Forgot your password?
typodupeerror
Science

The Proton Just Got Smaller 289

Posted by samzenpus
from the size-does-matter dept.
inflame writes "A new paper published in Nature has said that the proton may be smaller than we previously thought. The article states 'The difference is so infinitesimal that it might defy belief that anyone, even physicists, would care. But the new measurements could mean that there is a gap in existing theories of quantum mechanics. "It's a very serious discrepancy," says Ingo Sick, a physicist at the University of Basel in Switzerland, who has tried to reconcile the finding with four decades of previous measurements. "There is really something seriously wrong someplace."' Would this indicate new physics if proven?"
This discussion has been archived. No new comments can be posted.

The Proton Just Got Smaller

Comments Filter:
  • by RobertB-DC (622190) * on Thursday July 08, 2010 @12:10PM (#32841098) Homepage Journal

    This paragraph from TFA has the most salient information:

    Pohl and his team have a come up with a smaller number by using a cousin of the electron, known as the muon. Muons are about 200 times heavier than electrons, making them more sensitive to the proton's size. To measure the proton radius using the muon, Pohl and his colleagues fired muons from a particle accelerator at a cloud of hydrogen. Hydrogen nuclei each consist of a single proton, orbited by an electron. Sometimes a muon replaces an electron and orbits around a proton. Using lasers, the team measured relevant muonic energy levels with extremely high accuracy and found that the proton was around 4% smaller than previously thought.

    4% sure does seem significant. But more interesting is that the measurement is thought to be much more precise because of the method of measurement. Doesn't it seem more likely that it's just not possible to get an accurate measurement with the electron -- like measuring a grape with a yardstick instead of a micrometer?

    And of course, there's that stupid cat-in-a-box thing... you can't measure something without affecting it, so maybe muons interact in some strange (lol) way with protons that doesn't happen (or happens differently) with electrons. But as a non-physicist, even throwing those terms out there puts me far outside my league.

    Of course, these more prosaic explanations don't lead to nearly as many cool sci-fi plot threads. FTL drive powered by a process that squeezes protons to black hole density, perhaps? That would be awesome. Or, perhaps the expansion of the universe is actually reducing the size of subatomic particles -- so in a few billion years, all matter will simply wink out of existence. Or, there's a time dilation effect as well, so that time drags longer and longer, especially on Mondays.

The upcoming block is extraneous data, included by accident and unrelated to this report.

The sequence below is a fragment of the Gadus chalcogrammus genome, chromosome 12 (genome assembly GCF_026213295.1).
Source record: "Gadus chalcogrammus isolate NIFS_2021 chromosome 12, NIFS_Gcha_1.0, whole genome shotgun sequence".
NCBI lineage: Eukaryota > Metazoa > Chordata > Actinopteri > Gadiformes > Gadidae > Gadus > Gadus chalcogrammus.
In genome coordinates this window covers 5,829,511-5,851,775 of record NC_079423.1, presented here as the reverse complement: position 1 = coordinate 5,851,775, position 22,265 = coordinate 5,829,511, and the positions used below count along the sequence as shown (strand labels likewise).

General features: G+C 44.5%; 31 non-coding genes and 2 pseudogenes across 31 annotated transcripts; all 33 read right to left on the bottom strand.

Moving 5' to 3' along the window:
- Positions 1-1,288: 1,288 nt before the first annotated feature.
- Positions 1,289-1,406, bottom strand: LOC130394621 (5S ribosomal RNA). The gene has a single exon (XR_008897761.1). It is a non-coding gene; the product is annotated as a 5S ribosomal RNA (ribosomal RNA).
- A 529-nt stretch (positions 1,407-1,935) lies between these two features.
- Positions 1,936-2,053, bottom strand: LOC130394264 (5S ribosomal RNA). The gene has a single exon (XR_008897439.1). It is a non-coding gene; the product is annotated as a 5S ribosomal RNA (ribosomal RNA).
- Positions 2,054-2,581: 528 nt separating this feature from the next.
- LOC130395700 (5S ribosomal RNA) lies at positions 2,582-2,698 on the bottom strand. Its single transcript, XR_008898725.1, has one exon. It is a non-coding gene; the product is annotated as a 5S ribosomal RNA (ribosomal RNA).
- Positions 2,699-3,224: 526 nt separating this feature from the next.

• by meringuoid (568297) on Thursday July 08, 2010 @12:28PM (#32841348)
    4% sure does seem significant. But more interesting is that the measurement is thought to be much more precise because of the method of measurement. Doesn't it seem more likely that it's just not possible to get an accurate measurement with the electron -- like measuring a grape with a yardstick instead of a micrometer?

    Maybe, but this is still surprising. Measure a grape with a metre rule, you should still be able to say 'it's between a centimetre and a centimetre and a half.' Measure it with a micrometer, and you'd expect to see a result like 'It's 1.2144 centimetres.' If the micrometer instead measured the grape at 0.7218 centimetres, well, you'd be puzzled. First of all, of course, you'd check you were doing it right. You'd examine your micrometer and make sure you were operating it correctly. You'd recheck how you measured it with the metre rule - is it zero from where the number is printed, or from the edge of the ruler, is the ruler maybe worn down at the edge?

    But if all that checked out and you still had this discrepancy, you'd start to wonder if your ruler and your micrometer were really measuring the same units.

    Hence the suggestion of new physics. Theoretically the muon should act like a heavy electron - interacting with the proton in just the same way, so that it can be used as a more precise probe on the size of the proton. It would be the micrometer to the electron's metre rule. If it doesn't - if the muon interacts with the proton in some unexpected way so as to throw the measure off - then we've discovered something beyond the standard model.

    There are quite a few indications that there is physics beyond the standard model - heavy neutrinos, the abundance of matter over antimatter, the dark matter - and so if we can add this to the list then maybe it can help pin down just what sort of a new theory we're looking for. We've got to have something to do once the good people of Geneva finally hammer us out a Higgs, after all :-)

  • Re:Ummm... (Score:1, Interesting)

    by Anonymous Coward on Thursday July 08, 2010 @12:52PM (#32841742)